The beginning of Modernism in art and design was inspired by the idea of designing good things. This concept was formulated most clearly at the Bauhaus (1919–1933). A “good” object was sleekly simple and functional.
Ornamentation and eclecticism were regarded as useless veils and dishonest masquerades. Function alone should determine the aesthetic of houses, rooms and utilitarian objects. This was associated with the effort to offer a better quality of life to all classes of society. The design academy in Ulm (1953–1968) and many other schools of design revived this idea, which remains valid today, as was recently shown by the exhibition Alles ist Design (Everything is Design) at Vitra and at the Bundeskunsthalle in Bonn. But in the meantime, the fundamentals have changed. Never before—at least, not in modern democracies—have individual freedoms been more highly valued than they are today. Formal dictates such as those which Max Bill postulated in 1957 in his book Die gute Form (The Good Form) were already obsolete by the end of the 1960s. People who like playful or ornamental styles can be happy with this.
Two billion people inhabited our planet a century ago, but our globe teemed with 7.35 billion humans in 2015. This sheer number compels designers, producers, politicians and all of us to rethink things. Every product made of plastic, which pollutes the oceans, is bad. Whatever cannot be repaired and is used for only a short time is bad. According to a Greenpeace study, two billion pieces of clothing hang unworn or seldom worn in closets and cabinets in Germany alone. It’s bad when the per capita ecological footprint in Germany is ve hectares. If everyone lived this way, we would need 2.6 Earths. An ecological footprint of 1.7 hectares would be equitable.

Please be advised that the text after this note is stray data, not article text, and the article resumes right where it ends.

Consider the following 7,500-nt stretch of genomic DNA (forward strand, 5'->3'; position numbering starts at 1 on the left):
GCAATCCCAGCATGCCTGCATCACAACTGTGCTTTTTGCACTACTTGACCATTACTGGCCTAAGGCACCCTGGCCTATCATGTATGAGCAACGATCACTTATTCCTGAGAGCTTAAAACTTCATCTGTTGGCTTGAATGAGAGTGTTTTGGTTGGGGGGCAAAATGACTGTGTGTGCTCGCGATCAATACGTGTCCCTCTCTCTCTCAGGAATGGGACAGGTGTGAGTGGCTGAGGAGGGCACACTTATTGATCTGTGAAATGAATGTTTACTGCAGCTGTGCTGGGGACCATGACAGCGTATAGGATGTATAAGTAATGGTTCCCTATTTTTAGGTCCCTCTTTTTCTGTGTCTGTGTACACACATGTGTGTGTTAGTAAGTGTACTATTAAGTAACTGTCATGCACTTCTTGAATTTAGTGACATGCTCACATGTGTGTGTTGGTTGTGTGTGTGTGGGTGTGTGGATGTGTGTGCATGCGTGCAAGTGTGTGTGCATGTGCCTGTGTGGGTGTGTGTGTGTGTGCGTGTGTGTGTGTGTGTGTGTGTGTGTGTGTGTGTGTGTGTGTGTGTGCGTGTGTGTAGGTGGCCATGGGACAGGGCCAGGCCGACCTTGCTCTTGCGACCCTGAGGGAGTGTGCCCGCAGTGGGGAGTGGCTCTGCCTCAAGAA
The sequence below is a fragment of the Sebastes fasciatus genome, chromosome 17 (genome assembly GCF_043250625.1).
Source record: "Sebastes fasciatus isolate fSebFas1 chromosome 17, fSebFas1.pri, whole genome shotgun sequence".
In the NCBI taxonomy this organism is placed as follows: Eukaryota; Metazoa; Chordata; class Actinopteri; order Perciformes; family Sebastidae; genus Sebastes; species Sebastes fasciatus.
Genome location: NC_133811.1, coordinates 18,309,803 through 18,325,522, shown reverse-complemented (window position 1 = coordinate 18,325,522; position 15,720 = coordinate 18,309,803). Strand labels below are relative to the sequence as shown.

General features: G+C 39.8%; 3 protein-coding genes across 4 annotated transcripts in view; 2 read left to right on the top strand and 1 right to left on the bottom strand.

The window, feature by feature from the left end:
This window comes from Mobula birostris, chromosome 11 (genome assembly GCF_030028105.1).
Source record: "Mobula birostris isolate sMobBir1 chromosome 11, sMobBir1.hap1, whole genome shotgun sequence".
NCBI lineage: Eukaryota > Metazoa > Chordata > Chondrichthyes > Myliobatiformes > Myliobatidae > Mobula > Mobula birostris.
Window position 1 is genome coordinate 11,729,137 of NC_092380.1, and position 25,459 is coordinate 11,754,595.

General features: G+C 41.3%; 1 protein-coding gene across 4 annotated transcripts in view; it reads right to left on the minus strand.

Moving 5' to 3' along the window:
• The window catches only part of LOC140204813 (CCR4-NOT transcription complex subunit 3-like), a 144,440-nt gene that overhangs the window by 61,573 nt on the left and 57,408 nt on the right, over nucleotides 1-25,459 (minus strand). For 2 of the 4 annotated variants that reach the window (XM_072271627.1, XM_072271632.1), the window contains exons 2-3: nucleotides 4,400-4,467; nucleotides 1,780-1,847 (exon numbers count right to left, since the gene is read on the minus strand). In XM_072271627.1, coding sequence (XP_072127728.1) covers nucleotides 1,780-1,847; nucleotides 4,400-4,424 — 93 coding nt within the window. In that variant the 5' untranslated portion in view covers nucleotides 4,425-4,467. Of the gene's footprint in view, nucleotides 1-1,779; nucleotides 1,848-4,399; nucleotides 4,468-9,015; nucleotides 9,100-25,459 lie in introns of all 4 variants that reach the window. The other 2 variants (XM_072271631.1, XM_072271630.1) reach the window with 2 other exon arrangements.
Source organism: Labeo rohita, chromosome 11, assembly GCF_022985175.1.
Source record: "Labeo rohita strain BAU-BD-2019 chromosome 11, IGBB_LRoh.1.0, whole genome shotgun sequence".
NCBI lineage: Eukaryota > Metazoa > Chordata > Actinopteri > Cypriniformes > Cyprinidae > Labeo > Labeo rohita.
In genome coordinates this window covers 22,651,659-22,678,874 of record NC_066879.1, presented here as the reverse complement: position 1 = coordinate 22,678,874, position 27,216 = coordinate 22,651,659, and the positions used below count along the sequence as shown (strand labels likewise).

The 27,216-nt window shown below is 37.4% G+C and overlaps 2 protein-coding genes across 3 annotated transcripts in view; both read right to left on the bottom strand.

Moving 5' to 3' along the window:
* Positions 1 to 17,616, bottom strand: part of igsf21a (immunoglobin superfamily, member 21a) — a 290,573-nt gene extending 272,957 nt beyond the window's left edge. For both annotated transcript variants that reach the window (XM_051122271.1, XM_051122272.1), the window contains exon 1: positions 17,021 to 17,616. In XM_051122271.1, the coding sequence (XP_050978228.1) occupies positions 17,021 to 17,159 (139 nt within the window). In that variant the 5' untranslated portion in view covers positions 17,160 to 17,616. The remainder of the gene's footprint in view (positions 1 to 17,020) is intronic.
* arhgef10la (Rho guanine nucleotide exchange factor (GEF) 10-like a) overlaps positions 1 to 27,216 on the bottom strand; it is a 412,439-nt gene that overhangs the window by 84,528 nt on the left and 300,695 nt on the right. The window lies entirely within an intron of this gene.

Several articles in this edition show concrete ways in which designers and artists try to shoulder ecological responsibility. For example, Gitta Pielcke, whose jewelry campaigns against the factory farming of chickens. Or the young fashion designer Elke Fiebig, who dedicates herself to slow fashion. The architect Philippe Rahm takes ecological and economic considerations into account in his projects. Ritsue Mishima is active in the eld of art with her glass objects, as are the Campana Brothers and Christopher Duffy with their furniture. Design auctions clearly show that things which uphold high artistic and craftsmanly standards defy short-lived consumption and last for generations. Critics say, “Only a few people can afford such things.” But that’s only partly true. Very many people could buy fewer things, but better things. Not everything that’s costly is automatically good: here too, it’s important to differentiate. But the craze for cheapness is ultimately most costly for us, our children and our environment.
Text Reinhold Ludwig